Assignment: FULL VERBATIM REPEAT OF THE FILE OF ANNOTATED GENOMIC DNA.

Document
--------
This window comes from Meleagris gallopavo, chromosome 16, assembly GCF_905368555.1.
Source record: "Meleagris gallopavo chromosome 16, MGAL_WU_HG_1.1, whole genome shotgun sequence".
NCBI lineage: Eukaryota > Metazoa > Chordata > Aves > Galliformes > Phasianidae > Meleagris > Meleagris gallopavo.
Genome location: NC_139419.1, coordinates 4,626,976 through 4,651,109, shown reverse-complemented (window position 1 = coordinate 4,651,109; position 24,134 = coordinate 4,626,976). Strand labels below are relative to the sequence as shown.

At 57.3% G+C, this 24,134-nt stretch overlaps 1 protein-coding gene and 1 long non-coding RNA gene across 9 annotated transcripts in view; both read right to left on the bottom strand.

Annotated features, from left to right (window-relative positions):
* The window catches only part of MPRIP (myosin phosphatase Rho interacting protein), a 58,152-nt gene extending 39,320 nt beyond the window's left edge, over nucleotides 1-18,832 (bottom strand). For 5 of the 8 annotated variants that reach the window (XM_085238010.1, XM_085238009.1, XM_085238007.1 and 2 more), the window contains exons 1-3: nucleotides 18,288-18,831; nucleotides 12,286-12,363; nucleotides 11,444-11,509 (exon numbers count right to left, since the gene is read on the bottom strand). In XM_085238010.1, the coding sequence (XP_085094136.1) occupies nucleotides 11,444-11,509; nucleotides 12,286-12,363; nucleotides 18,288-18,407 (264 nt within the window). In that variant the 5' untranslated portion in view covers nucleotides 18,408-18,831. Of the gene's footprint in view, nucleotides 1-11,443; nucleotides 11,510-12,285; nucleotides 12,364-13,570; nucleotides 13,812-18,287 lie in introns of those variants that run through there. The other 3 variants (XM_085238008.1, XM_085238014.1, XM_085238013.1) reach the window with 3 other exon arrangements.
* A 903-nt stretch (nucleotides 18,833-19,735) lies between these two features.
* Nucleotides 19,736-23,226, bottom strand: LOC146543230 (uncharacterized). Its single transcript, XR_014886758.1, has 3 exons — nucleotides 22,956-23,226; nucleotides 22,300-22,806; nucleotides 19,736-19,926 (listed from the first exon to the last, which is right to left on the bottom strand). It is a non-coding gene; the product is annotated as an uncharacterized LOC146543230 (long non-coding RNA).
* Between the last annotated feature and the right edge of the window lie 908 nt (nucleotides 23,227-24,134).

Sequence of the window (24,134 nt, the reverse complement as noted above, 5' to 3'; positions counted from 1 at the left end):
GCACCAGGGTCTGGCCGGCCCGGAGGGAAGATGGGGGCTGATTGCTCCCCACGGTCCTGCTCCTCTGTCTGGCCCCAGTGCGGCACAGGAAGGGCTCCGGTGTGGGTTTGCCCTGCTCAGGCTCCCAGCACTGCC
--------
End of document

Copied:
This window comes from Meleagris gallopavo, chromosome 16, assembly GCF_905368555.1.
Source record: "Meleagris gallopavo chromosome 16, MGAL_WU_HG_1.1, whole genome shotgun sequence".
NCBI lineage: Eukaryota > Metazoa > Chordata > Aves > Galliformes > Phasianidae > Meleagris > Meleagris gallopavo.
Genome location: NC_139419.1, coordinates 4,626,976 through 4,651,109, shown reverse-complemented (window position 1 = coordinate 4,651,109; position 24,134 = coordinate 4,626,976). Strand labels below are relative to the sequence as shown.

At 57.3% G+C, this 24,134-nt stretch overlaps 1 protein-coding gene and 1 long non-coding RNA gene across 9 annotated transcripts in view; both read right to left on the bottom strand.

Annotated features, from left to right (window-relative positions):
* The window catches only part of MPRIP (myosin phosphatase Rho interacting protein), a 58,152-nt gene extending 39,320 nt beyond the window's left edge, over nucleotides 1-18,832 (bottom strand). For 5 of the 8 annotated variants that reach the window (XM_085238010.1, XM_085238009.1, XM_085238007.1 and 2 more), the window contains exons 1-3: nucleotides 18,288-18,831; nucleotides 12,286-12,363; nucleotides 11,444-11,509 (exon numbers count right to left, since the gene is read on the bottom strand). In XM_085238010.1, the coding sequence (XP_085094136.1) occupies nucleotides 11,444-11,509; nucleotides 12,286-12,363; nucleotides 18,288-18,407 (264 nt within the window). In that variant the 5' untranslated portion in view covers nucleotides 18,408-18,831. Of the gene's footprint in view, nucleotides 1-11,443; nucleotides 11,510-12,285; nucleotides 12,364-13,570; nucleotides 13,812-18,287 lie in introns of those variants that run through there. The other 3 variants (XM_085238008.1, XM_085238014.1, XM_085238013.1) reach the window with 3 other exon arrangements.
* A 903-nt stretch (nucleotides 18,833-19,735) lies between these two features.
* Nucleotides 19,736-23,226, bottom strand: LOC146543230 (uncharacterized). Its single transcript, XR_014886758.1, has 3 exons — nucleotides 22,956-23,226; nucleotides 22,300-22,806; nucleotides 19,736-19,926 (listed from the first exon to the last, which is right to left on the bottom strand). It is a non-coding gene; the product is annotated as an uncharacterized LOC146543230 (long non-coding RNA).
* Between the last annotated feature and the right edge of the window lie 908 nt (nucleotides 23,227-24,134).

Sequence of the window (24,134 nt, the reverse complement as noted above, 5' to 3'; positions counted from 1 at the left end):
GCACCAGGGTCTGGCCGGCCCGGAGGGAAGATGGGGGCTGATTGCTCCCCACGGTCCTGCTCCTCTGTCTGGCCCCAGTGCGGCACAGGAAGGGCTCCGGTGTGGGTTTGCCCTGCTCAGGCTCCCAGCACTGCC